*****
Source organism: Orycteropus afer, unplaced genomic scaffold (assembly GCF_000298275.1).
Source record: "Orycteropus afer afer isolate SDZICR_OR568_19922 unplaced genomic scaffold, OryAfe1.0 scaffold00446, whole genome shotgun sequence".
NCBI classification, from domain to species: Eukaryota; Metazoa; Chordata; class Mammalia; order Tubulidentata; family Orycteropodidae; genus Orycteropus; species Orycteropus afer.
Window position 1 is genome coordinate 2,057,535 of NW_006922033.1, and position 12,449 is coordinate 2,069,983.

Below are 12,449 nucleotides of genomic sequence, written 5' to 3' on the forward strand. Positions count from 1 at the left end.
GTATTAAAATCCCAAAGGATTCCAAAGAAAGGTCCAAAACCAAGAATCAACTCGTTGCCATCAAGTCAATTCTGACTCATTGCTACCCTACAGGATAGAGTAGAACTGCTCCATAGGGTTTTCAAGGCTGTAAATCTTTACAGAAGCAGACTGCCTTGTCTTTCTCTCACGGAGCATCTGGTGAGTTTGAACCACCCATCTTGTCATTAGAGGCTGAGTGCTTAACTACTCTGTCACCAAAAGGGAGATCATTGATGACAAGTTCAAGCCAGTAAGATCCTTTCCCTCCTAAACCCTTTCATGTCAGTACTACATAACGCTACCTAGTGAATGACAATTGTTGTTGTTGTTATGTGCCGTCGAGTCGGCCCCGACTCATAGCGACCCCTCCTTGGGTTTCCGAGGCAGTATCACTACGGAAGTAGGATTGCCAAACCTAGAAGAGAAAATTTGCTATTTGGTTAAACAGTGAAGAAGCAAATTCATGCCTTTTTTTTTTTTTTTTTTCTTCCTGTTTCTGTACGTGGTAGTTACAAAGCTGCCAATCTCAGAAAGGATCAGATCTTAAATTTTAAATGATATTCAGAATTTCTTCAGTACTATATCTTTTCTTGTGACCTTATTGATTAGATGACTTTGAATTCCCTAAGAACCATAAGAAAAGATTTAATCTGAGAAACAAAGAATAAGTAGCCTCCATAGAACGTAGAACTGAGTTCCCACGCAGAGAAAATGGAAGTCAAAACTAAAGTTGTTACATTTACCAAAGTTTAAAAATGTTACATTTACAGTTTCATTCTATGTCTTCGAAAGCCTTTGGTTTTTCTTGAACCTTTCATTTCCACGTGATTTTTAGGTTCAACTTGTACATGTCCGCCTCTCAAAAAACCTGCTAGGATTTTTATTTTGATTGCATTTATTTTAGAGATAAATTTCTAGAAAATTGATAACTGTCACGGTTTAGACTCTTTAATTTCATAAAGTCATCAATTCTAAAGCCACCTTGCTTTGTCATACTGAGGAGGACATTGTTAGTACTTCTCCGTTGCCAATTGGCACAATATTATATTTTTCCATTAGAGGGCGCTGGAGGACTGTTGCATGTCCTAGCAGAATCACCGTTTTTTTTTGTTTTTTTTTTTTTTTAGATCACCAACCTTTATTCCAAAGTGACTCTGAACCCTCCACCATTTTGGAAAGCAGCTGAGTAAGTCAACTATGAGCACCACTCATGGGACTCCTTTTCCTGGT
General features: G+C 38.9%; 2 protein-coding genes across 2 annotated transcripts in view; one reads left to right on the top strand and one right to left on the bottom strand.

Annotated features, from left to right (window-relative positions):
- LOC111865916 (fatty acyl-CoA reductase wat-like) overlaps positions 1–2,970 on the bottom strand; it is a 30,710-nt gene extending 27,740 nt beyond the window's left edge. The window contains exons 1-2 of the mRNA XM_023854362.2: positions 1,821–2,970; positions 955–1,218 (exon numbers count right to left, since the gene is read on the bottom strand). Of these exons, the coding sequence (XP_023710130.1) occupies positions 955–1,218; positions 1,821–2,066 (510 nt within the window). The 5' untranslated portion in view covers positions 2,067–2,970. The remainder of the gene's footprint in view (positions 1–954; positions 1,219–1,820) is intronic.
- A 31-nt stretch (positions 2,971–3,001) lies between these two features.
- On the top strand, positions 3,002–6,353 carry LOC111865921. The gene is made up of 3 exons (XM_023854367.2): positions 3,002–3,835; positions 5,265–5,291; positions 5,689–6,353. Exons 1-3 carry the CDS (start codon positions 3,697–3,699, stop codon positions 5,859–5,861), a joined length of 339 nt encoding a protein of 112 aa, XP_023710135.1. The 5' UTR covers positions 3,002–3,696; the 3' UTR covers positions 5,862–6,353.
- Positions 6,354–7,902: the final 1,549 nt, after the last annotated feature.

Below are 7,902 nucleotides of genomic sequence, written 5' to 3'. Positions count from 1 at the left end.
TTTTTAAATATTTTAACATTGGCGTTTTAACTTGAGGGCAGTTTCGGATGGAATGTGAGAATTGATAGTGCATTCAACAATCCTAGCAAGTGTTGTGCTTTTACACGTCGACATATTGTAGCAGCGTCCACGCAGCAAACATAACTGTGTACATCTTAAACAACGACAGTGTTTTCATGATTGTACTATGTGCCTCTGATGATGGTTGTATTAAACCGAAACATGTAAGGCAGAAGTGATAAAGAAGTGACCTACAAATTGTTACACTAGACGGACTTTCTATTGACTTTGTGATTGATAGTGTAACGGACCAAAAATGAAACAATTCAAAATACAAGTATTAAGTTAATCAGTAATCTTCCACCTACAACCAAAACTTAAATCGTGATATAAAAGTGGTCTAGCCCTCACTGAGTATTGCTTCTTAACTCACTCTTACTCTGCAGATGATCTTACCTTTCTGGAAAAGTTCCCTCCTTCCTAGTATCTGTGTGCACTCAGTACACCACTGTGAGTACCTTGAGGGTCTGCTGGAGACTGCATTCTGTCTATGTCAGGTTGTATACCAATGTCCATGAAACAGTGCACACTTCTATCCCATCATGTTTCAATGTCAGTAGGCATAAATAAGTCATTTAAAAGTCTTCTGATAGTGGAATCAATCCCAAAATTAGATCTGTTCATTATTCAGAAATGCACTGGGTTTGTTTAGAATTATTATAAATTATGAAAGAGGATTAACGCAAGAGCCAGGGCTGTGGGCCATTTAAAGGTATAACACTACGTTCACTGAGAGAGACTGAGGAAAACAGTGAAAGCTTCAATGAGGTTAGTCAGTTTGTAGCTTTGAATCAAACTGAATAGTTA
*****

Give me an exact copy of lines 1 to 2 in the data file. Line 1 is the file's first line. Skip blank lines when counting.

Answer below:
Source organism: Orycteropus afer, unplaced genomic scaffold (assembly GCF_000298275.1).
Source record: "Orycteropus afer afer isolate SDZICR_OR568_19922 unplaced genomic scaffold, OryAfe1.0 scaffold00446, whole genome shotgun sequence".